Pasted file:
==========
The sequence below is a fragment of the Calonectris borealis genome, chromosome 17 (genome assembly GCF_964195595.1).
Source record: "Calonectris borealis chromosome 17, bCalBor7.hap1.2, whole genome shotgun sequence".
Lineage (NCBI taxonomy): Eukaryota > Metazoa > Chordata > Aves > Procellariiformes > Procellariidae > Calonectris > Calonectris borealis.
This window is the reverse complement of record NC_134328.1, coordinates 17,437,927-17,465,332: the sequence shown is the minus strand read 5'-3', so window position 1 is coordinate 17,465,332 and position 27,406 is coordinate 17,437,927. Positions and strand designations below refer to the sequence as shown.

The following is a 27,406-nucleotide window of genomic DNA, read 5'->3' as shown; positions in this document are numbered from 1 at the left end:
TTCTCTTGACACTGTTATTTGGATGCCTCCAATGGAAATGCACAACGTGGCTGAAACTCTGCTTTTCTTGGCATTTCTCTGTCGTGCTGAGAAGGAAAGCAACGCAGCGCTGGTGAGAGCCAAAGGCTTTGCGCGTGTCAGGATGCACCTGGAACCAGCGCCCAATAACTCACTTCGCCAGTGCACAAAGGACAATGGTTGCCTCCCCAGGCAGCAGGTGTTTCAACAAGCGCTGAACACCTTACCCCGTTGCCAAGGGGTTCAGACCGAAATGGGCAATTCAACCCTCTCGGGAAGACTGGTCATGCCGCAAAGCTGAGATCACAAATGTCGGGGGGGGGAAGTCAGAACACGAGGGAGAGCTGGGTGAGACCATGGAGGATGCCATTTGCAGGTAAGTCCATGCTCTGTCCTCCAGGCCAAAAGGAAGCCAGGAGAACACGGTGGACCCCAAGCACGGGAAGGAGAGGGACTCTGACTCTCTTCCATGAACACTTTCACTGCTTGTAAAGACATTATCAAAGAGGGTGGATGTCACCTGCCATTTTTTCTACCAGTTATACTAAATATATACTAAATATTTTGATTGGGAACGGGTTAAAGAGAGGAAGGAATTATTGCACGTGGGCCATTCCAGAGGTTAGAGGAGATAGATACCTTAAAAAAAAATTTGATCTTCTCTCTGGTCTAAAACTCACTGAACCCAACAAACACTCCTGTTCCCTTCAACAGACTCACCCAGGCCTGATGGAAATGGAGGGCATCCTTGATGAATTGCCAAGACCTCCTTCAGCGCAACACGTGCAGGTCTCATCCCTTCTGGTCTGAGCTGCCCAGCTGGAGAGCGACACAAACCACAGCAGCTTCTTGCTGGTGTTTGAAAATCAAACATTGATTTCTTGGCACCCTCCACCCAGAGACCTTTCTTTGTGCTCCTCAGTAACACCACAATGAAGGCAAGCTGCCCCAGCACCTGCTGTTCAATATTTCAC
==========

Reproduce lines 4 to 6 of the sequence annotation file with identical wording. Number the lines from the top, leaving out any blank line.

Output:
This window is the reverse complement of record NC_134328.1, coordinates 17,437,927-17,465,332: the sequence shown is the minus strand read 5'-3', so window position 1 is coordinate 17,465,332 and position 27,406 is coordinate 17,437,927. Positions and strand designations below refer to the sequence as shown.

The following is a 27,406-nucleotide window of genomic DNA, read 5'->3' as shown; positions in this document are numbered from 1 at the left end:
TTCTCTTGACACTGTTATTTGGATGCCTCCAATGGAAATGCACAACGTGGCTGAAACTCTGCTTTTCTTGGCATTTCTCTGTCGTGCTGAGAAGGAAAGCAACGCAGCGCTGGTGAGAGCCAAAGGCTTTGCGCGTGTCAGGATGCACCTGGAACCAGCGCCCAATAACTCACTTCGCCAGTGCACAAAGGACAATGGTTGCCTCCCCAGGCAGCAGGTGTTTCAACAAGCGCTGAACACCTTACCCCGTTGCCAAGGGGTTCAGACCGAAATGGGCAATTCAACCCTCTCGGGAAGACTGGTCATGCCGCAAAGCTGAGATCACAAATGTCGGGGGGGGGAAGTCAGAACACGAGGGAGAGCTGGGTGAGACCATGGAGGATGCCATTTGCAGGTAAGTCCATGCTCTGTCCTCCAGGCCAAAAGGAAGCCAGGAGAACACGGTGGACCCCAAGCACGGGAAGGAGAGGGACTCTGACTCTCTTCCATGAACACTTTCACTGCTTGTAAAGACATTATCAAAGAGGGTGGATGTCACCTGCCATTTTTTCTACCAGTTATACTAAATATATACTAAATATTTTGATTGGGAACGGGTTAAAGAGAGGAAGGAATTATTGCACGTGGGCCATTCCAGAGGTTAGAGGAGATAGATACCTTAAAAAAAAATTTGATCTTCTCTCTGGTCTAAAACTCACTGAACCCAACAAACACTCCTGTTCCCTTCAACAGACTCACCCAGGCCTGATGGAAATGGAGGGCATCCTTGATGAATTGCCAAGACCTCCTTCAGCGCAACACGTGCAGGTCTCATCCCTTCTGGTCTGAGCTGCCCAGCTGGAGAGCGACACAAACCACAGCAGCTTCTTGCTGGTGTTTGAAAATCAAACATTGATTTCTTGGCACCCTCCACCCAGAGACCTTTCTTTGTGCTCCTCAGTAACACCACAATGAAGGCAAGCTGCCCCAGCACCTGCTGTTCAATATTTCAC